The Best Gift This Season

richRwandaDuring the holiday season, most of the people I know acquire more ‘stuff’ and enjoy an abundance of food and drink. That’s because most of the people I know do not belong to the 1.3 billion people in the world who earn less than $1.25 a day.

This season is about giving, and yet most of us spend it giving to people who don’t need anything.

Richard Johnson and his family have a better grip on global reality. Rich is an emergency physician and retrievalist based in Australia’s Red Centre. He had a life-changing experience working in Rwanda where he was shown the difference that can be made to communities stricken by poverty when you combine a relatively small amount of money with a lot of effort and love.

You can read his full story here, which is truly inspiring. In 2004, having treated a premature infant, Rebecca, who was expected to die, and subsequently seeing her nursed to full health, Rich dedicated some of his time, energy, and money to seeing that Rebecca and other orphaned children could have a chance at a safe home, medical care, and education.

He recently returned and sent this email to his friends:


I have returned from my trip to Rwanda and have a mind spinning with thoughts and possibilities. I spent three weeks visiting families and communities and seeing very difficult things and making very difficult decisions as to who we can support and who we won’t be able to.

The level of poverty that I witnessed with overt physical signs of malnutrition, poor housing, cholera outbreaks was at times overwhelming. Even though I have lived there and seen it before it seems all the more real and vivid when it is affecting people that you know and care about.

I have left money for emergency food aid, solar lights, paid for a boat to be built and fishing net, arranged for some roof repairs to weather proof houses (it is the rainy season) and arranged for primary and secondary education for some of the children. I have also employed a local man, Prince to manage the projects on the ground and whose family will be providing residential care for Rebecca during school term times to ensure her education. He is an ex-orphan and a truly remarkable man. I will personally pay his salary, the overheads costs of the project and Rebecca’s living costs. All funds raised will go to education and community support projects.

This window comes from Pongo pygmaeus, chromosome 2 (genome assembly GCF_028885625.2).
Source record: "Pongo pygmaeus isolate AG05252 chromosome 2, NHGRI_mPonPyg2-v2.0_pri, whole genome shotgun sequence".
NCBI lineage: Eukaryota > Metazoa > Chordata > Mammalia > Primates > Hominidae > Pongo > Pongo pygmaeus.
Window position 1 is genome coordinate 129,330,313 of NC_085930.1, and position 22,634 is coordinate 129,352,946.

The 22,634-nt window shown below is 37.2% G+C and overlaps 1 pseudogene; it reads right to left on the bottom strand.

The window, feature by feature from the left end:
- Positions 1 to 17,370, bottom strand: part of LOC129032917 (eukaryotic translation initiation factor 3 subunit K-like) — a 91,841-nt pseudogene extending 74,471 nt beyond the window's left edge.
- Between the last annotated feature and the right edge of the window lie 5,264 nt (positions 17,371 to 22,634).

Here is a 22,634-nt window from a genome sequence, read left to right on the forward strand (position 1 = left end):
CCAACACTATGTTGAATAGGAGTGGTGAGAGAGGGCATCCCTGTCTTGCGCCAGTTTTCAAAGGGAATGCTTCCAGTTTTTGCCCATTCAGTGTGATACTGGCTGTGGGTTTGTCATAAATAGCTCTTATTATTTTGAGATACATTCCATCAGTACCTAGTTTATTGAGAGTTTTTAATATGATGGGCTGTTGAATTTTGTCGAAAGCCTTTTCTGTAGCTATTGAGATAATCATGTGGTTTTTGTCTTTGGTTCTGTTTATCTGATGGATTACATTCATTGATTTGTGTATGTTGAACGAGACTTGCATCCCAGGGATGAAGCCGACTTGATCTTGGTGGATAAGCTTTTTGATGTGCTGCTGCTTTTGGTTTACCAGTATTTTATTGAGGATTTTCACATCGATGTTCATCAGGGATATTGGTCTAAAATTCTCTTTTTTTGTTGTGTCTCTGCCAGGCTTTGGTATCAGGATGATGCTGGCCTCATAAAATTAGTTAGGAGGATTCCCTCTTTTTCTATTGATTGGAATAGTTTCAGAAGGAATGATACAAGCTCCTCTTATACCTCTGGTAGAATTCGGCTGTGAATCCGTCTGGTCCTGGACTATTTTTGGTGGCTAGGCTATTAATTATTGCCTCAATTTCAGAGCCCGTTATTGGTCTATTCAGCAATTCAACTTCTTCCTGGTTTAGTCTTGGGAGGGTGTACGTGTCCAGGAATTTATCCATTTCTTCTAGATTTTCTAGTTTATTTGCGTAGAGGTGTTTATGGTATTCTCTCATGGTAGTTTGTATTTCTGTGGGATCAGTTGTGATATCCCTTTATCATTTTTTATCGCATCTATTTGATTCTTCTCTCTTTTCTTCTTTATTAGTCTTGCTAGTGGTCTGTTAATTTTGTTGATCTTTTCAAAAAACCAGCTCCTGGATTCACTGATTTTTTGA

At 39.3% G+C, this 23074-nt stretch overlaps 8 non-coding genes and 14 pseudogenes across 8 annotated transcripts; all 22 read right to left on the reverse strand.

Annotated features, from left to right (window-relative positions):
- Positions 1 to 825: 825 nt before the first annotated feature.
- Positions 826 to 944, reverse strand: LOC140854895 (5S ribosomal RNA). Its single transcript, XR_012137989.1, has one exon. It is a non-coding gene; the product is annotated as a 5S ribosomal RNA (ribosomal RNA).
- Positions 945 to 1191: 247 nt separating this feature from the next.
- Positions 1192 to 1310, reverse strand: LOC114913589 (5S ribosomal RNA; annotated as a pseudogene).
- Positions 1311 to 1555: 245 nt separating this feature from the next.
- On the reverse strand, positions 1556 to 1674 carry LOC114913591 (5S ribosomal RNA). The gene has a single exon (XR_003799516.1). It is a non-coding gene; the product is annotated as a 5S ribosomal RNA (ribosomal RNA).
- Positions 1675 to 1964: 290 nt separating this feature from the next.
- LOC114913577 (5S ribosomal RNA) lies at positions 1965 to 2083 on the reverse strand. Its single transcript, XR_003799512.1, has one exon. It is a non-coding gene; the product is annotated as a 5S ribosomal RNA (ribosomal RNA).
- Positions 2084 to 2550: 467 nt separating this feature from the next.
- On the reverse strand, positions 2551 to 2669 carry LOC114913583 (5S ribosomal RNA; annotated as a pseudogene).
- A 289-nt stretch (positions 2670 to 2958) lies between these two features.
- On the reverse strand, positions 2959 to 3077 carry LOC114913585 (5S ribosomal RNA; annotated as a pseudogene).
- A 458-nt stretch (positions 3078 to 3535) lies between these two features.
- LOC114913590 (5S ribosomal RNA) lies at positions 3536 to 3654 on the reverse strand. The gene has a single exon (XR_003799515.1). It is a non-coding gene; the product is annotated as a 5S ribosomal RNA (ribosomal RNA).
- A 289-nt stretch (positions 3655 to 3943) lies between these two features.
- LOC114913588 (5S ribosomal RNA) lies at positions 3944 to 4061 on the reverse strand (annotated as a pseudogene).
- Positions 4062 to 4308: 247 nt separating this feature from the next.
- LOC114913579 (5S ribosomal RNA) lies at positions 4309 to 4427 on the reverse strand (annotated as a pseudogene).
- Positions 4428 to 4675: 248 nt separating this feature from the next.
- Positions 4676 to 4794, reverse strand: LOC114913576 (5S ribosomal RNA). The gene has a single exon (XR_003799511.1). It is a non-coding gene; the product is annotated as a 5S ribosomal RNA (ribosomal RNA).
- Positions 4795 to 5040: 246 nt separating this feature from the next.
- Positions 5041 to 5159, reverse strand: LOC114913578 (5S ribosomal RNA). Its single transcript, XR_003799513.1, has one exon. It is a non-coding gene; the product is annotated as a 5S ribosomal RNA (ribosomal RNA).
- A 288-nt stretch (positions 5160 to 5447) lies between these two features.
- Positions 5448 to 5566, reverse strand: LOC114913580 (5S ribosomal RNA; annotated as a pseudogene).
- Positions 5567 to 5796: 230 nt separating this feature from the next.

Other projects pending are further housing improvements to allow more efficient fuel use for cooking and sanitary latrines. Water security initially using filters and eventually pumps and wells. Agricultural land investment and the setting up of food and cash crop co-operative. Fishing materials. Secondary school scholarships and board to allow long term life choices via education and qualifications. Micro-finance and investment initiatives to support local enterprises.

I will be compiling a full report for those of you who wish to read it and it will be published through our website here

I estimate that we need around $15000 to set up and between $5000-$10000 per year for ten years to achieve what we are setting out. More will allow us to expand our assistance further through the community.

We have set up a crowd funding website to receive donations so please give what you feel you can and tell everybody you know about it. For those of you in Australia who would like to contribute for whom it would be cheaper to do a direct bank transfer please contact me for my account details or postal address to send a cheque; both of these latter forms of payment can be entered manually onto the website for transparency and clarity and you will receive an email confirmation and thankyou.

 

As I sat in my safe comfortable house with my full belly surrounded by my well nourished, hydrated, educated and immunised family I couldn’t help be inspired by a man giving a shit and sharing his energy and resources to help those who really need it. It was a tiny effort on my part to make an online donation. I’m not going to miss a few hundred dollars but a kid gets to go to school for a year for that. The next time I see a 92 year old dementia patient from a nursing home who’s been sent in with a blocked gastrostomy tube I might stop deluding myself about the ‘massive difference’ I’m making at work and consider that truly massive differences really can be made when we contribute to projects such as Richard’s.

So if you’re wondering whether you’ve given enough this season, feel free to consider a mosquito net, or a roof, or some schooling.

A Life Less Ordinary Facebook Page

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Effective altruism – ensuring your charity donations are not wasted

Louisa in London – Prehospital Lessons from LTC2015

The London Trauma Conference remains up there on my list of ‘must go’ conferences to attend. It marks the end of the year, fills me with hope and inspires me for the future. Unfortunately this year I was torn between the conference and the demands of clinical directorship so I could only get to the “Air Ambulance & Prehospital Care Day”. At least this way I’m saved from the dilemma of which sessions to attend!
So what were the highlights of the Prehospital Day? For me, they were Prehospital ECMO,’Picking Up the Pieces’, and the REBOA update.

Prehospital ECMO